The head of Joint List, MK Ayman Odeh (Hadash), published the following op-ed on Sunday, September 22, in the New York Times. The Joint List is the third-largest bloc parliamentary bloc in Israel’s Knesset.
The Arab Palestinian citizens of Israel have chosen to reject Prime Minister Benjamin Netanyahu, his politics of fear and hate, and the inequality and division he advanced for the past decade. Last summer, Mr. Netanyahu declared that Arab Palestinian citizens of Israel, who make up a fifth of the population, were to be second-class citizens, officially. “Israel is not a state of all its citizens,” Mr. Netanyahu wrote on Instagram after passing the Nation-State law. “According to the basic nationality law we passed, Israel is the nation-state of the Jewish people — and only it.”
The Israeli government has done everything in its power to reject those of us who are Arab Palestinian citizens, but our influence has only grown. We will be the cornerstone of democracy. Arab Palestinian citizens cannot change the course of Israel alone, but change is impossible without us. I have argued earlier that if the center-left parties of Israel believe that Arab Palestinian citizens have a place in this country, they must accept that we have a place in its politics.
Today, those parties no longer have a choice. At least 60 percent of the Arab Palestinian citizens have voted in the recent elections, and the Joint List, our coalition representing Arab and Arab-Jewish parties, has won 13 seats and become the third-largest list in the Knesset. We will decide who will be the next prime minister of Israel.
On behalf of the Joint List, I am recommending that Israel’s president choose Benny Gantz, the leader of the centrist Blue and White party, to be the next prime minister. This will be the most significant step toward helping create the majority needed to prevent another term for Mr. Netanyahu. And it should be the end of his political career.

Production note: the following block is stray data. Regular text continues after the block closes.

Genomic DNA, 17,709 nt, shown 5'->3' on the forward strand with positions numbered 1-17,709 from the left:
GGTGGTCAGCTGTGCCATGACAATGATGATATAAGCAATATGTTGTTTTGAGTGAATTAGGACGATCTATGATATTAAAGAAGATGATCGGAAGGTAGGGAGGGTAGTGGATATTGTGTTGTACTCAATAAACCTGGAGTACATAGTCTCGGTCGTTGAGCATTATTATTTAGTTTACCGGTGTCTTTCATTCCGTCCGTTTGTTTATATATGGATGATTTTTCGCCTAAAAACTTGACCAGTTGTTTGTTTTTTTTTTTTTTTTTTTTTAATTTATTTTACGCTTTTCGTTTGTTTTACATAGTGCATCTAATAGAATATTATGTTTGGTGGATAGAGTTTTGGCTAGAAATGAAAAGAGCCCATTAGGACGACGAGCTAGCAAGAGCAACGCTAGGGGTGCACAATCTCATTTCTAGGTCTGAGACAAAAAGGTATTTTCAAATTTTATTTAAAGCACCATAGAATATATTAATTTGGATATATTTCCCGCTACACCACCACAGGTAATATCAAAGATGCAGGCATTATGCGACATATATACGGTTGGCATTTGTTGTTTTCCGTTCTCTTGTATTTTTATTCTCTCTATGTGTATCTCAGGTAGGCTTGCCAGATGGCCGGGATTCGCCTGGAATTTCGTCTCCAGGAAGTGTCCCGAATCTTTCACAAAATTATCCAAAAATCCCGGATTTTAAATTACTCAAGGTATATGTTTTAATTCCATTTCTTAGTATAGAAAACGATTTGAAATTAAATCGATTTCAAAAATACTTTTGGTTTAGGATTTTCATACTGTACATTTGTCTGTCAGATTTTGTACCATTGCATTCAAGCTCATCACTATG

My colleagues and I have made this decision not as an endorsement of Mr. Gantz and his policy proposals for the country. We are aware that Mr. Gantz has refused to commit to our legitimate political demands for a shared future, and because of that we will not join his government.
Our demands for a shared, more equal future are clear: We seek resources to address violent crime plaguing Arab cities and towns, housing and planning laws that afford people in Arab municipalities the same rights as their Jewish neighbors and greater access for people in Arab municipalities to hospitals. We demand raising pensions for all in Israel so that our elders can live with dignity, and creating and funding a plan to prevent violence against women.
We seek the legal incorporation of unrecognized — mostly Palestinian Arab — villages and towns that don’t have access to electricity or water. And we insist on resuming direct negotiations between Israelis and Palestinians to reach a peace treaty that ends the occupation and establishes an independent Palestinian state on the basis of the 1967 borders. We call for repealing the nation-state law that declared me, my family and one-fifth of the population to be second-class citizens. It is because over the decades candidates for prime minister have refused to support an agenda for equality that no Arab or Arab-Jewish party has recommended a prime minister since 1992.
Yet this time, we are making a different choice. We have decided to demonstrate that Arab Palestinian citizens can no longer be rejected or ignored. Our decision to recommend Mr. Gantz as the next prime minister without joining his expected national unity coalition government is a clear message that the only future for this country is a shared future, and there is no shared future without the full and equal participation of Arab Palestinian citizens.
The morning after the exclusionary “nation-state” law was passed, I drove my children to school and thought about raising them in a country that has repeatedly rejected Arab Palestinian children. Israeli governments have made this rejection clear time and again, from the years of military rule imposed on Arabs in Israel from the founding of the state until 1966, to the longstanding attempts to suppress Palestinian culture and the continuing decision to occupy the lands and lives of our sisters and brothers in the West Bank and Gaza.
Every time I take my youngest daughter, Sham, to her school, I see a passage written on the wall from the Book of Psalms: “The stone that the builders rejected became a cornerstone.”
By choosing to recommend Mr. Gantz, we have proven that cooperation between people, Arab and Jewish, is the only principled political strategy that will lead to a better future for us all. Countless people in Israel and around the world will be grateful to see an end to Mr. Netanyahu’s long reign of corruption, lies and fear.
We will continue our work toward a better, equal future, and our struggle for civil rights, rooted in our national identity as Palestinians. There is room enough for all of us in our shared homeland, room enough for the poetry of Mahmoud Darwish and the stories of our grandparents, room enough for all of us to raise our families in equality and peace.